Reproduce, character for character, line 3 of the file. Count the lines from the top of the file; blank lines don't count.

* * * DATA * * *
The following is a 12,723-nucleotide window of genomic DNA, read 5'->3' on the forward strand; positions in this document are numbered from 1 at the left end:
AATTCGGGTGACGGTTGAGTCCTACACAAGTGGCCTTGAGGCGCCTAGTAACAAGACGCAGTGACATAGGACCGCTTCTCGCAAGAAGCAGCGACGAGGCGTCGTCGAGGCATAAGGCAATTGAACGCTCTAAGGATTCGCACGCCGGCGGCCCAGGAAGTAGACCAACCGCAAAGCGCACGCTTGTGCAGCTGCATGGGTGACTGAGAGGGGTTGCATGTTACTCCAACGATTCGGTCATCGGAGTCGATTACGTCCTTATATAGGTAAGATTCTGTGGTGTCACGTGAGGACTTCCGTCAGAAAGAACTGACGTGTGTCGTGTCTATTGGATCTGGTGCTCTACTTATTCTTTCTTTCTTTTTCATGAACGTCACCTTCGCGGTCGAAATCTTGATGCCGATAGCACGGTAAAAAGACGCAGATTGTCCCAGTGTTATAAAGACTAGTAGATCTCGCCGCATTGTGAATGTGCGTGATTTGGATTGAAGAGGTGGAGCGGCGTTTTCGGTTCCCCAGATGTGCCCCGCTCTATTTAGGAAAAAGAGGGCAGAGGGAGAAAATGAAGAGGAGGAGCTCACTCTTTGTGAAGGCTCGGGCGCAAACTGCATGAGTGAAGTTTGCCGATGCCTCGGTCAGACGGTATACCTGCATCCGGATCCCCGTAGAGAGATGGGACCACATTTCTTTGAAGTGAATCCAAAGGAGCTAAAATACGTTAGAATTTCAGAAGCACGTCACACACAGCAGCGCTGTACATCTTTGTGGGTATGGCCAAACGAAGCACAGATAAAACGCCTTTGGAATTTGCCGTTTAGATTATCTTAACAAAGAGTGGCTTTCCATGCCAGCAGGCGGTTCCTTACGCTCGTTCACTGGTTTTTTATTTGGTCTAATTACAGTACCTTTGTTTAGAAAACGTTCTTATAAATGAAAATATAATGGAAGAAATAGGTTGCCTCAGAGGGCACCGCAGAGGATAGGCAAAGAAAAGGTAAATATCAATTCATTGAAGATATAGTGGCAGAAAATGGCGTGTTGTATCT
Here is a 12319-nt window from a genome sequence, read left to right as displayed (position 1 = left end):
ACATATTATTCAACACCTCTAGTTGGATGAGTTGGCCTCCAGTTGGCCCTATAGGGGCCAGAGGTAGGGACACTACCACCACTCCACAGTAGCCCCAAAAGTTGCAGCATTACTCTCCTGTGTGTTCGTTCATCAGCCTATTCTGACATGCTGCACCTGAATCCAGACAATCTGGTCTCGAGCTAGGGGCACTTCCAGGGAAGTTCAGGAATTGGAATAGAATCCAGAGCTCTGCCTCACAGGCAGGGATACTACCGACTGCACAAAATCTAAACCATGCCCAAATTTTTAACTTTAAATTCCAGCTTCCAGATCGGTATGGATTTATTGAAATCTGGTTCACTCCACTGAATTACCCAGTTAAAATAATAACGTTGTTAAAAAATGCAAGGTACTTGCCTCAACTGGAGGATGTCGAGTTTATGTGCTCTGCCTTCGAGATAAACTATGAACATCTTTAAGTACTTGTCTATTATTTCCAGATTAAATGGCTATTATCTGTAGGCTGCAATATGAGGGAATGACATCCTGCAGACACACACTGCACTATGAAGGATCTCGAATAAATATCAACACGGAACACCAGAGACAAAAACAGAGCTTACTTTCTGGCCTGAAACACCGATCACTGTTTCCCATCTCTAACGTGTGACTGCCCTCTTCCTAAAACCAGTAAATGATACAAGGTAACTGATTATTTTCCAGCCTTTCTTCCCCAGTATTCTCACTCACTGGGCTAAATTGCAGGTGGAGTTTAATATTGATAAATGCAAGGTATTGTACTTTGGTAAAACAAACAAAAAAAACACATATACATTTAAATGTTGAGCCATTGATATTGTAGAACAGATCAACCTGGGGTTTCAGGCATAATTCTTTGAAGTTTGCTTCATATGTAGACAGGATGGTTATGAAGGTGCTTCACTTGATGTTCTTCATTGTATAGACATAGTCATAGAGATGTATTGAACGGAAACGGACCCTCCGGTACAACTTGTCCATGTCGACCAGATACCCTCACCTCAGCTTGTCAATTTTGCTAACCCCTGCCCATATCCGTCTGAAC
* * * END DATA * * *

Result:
Here is a 12319-nt window from a genome sequence, read left to right as displayed (position 1 = left end):